From the projects website: glean is a suite of tools for evaluating the quality of an OpenGL implementation and diagnosing any problems that are discovered. glean also has the ability to compare two OpenGL implementations and highlight the differences between them.


I did the initial port of glean from Linux to Windows in the late 1999s / early 2000s. Around that time my day job started demanding more and more of my attention and I stepped away from the project.


I’ve always been pragmatic in my choice of operating system and I’ve oscillated between using Windows and Linux for the last two decades. Glean was the first time I took a project designed for one operating system and tried to make it run on another. And it was a fun experience.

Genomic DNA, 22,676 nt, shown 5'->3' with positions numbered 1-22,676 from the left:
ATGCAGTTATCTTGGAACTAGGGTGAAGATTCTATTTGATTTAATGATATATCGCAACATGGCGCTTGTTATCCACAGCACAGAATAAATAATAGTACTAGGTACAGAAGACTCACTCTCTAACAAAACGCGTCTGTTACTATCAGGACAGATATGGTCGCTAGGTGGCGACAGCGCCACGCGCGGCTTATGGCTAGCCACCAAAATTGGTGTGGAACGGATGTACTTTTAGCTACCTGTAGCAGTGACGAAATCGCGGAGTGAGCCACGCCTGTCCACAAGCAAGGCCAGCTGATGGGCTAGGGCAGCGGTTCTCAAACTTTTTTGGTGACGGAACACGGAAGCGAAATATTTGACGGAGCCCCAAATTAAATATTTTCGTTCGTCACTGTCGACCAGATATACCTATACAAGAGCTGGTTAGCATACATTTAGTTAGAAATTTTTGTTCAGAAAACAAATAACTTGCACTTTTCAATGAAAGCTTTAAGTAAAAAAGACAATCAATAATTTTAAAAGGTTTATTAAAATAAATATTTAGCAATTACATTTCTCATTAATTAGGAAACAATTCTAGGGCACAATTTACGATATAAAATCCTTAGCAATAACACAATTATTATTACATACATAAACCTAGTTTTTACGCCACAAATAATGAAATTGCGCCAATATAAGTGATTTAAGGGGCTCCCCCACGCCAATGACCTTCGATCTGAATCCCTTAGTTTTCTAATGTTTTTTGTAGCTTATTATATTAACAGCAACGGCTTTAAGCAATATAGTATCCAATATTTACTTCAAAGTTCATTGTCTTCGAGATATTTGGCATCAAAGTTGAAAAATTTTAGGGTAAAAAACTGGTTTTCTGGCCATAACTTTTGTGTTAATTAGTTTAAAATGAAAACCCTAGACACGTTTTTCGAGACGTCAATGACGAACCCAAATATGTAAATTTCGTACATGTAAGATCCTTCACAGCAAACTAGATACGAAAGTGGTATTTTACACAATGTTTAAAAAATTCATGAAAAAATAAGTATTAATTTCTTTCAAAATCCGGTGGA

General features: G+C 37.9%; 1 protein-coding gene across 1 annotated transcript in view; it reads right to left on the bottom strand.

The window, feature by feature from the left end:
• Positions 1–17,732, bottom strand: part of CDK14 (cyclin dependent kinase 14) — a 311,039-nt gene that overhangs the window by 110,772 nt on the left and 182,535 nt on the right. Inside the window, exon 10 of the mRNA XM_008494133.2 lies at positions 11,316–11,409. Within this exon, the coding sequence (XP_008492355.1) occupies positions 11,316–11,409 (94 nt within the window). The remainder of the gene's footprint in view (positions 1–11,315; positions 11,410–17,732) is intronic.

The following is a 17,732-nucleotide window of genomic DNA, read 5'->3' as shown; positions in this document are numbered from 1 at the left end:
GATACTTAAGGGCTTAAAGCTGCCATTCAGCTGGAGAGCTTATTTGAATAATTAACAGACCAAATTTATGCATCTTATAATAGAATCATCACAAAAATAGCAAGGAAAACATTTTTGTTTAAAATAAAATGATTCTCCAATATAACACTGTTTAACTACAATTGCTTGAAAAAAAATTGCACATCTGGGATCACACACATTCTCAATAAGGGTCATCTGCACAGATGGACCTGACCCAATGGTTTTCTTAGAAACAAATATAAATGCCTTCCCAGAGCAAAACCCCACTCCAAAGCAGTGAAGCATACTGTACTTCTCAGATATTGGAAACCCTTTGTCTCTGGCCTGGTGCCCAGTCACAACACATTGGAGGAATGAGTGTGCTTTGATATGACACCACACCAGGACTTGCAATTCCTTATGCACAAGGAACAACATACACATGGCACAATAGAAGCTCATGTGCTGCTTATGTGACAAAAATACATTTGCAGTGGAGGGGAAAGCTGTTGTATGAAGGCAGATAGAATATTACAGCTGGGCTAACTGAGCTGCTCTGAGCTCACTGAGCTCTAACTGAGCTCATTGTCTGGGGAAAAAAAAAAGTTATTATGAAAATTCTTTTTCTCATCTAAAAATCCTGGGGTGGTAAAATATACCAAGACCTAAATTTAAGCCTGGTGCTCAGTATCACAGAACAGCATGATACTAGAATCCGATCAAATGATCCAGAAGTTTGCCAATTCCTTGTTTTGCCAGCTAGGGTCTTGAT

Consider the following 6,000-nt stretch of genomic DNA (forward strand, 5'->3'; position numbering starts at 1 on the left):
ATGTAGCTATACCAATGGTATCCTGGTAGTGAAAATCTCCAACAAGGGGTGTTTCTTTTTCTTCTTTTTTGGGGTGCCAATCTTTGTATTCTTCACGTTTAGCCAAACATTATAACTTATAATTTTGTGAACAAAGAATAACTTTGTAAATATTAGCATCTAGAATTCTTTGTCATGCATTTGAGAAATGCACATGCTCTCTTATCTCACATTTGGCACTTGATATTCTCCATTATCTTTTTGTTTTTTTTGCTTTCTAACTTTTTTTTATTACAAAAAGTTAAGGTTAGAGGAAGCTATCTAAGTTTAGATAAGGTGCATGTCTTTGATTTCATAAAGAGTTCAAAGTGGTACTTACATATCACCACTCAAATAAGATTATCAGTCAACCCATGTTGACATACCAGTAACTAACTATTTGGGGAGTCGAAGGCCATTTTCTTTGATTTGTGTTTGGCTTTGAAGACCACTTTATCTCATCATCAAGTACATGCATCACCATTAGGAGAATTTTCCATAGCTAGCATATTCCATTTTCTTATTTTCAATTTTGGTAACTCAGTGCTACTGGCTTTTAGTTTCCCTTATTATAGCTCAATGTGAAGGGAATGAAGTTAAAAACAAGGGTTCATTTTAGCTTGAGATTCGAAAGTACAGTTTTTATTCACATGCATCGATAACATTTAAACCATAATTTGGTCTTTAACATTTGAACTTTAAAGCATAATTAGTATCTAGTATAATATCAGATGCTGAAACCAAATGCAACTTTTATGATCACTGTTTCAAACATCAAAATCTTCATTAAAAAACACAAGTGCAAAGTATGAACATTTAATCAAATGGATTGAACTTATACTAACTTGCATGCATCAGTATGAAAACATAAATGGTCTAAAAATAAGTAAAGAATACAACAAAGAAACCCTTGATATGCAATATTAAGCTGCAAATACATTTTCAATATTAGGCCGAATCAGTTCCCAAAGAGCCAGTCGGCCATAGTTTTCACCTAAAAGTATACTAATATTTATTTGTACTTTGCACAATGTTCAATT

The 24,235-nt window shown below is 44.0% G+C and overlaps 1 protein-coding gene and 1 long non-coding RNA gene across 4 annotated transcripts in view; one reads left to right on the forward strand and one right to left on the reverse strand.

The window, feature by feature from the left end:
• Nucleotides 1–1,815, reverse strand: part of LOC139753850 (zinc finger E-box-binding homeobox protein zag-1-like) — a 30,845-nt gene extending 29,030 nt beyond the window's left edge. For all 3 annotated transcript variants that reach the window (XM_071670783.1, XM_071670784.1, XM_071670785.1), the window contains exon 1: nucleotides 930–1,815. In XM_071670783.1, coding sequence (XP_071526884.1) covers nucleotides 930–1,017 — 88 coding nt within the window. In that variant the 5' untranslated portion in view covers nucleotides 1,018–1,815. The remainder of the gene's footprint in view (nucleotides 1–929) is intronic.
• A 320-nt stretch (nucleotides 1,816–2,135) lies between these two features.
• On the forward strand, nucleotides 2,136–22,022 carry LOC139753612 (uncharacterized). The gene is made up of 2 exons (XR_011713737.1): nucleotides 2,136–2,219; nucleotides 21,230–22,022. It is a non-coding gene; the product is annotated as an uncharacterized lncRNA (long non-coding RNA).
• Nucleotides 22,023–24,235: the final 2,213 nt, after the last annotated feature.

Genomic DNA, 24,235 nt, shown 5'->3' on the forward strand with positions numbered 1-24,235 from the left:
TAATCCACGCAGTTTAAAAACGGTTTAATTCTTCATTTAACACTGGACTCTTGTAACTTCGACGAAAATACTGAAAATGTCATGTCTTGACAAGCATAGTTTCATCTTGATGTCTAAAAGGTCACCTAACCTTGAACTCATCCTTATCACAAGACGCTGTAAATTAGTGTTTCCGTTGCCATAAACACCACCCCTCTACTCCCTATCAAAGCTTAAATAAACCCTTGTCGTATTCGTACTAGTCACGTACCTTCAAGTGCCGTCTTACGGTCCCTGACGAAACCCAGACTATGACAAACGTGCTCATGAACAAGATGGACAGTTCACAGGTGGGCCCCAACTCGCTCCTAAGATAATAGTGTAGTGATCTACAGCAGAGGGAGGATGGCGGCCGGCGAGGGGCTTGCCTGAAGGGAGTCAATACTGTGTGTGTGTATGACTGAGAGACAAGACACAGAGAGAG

Time has made my memories of this a little hazy. I remember using Visual C++ 6.0 to build the sources and that CVS was used for source revision control. I might have even submitted patches by e-mail for a bit; I can’t confirm this because I don’t have my e-mails from back then anymore.

I do remember one of the bigger issues being the difference in rendering context and window creation. With Wgl (on Windows) you need a window handle earlier in the process than with GlX (on Linux). Running on Windows required either a massive restructuring of glean or a clever solution. We ended up creating a temporary (invisible) window, and device context (HDC), for creating the OpenGL context. All based on a single line in the Win32 API documentation that stated that the HDC used for context creation did not have to be the same as the one used for SwapBuffers; only their pixel formats have to be the same.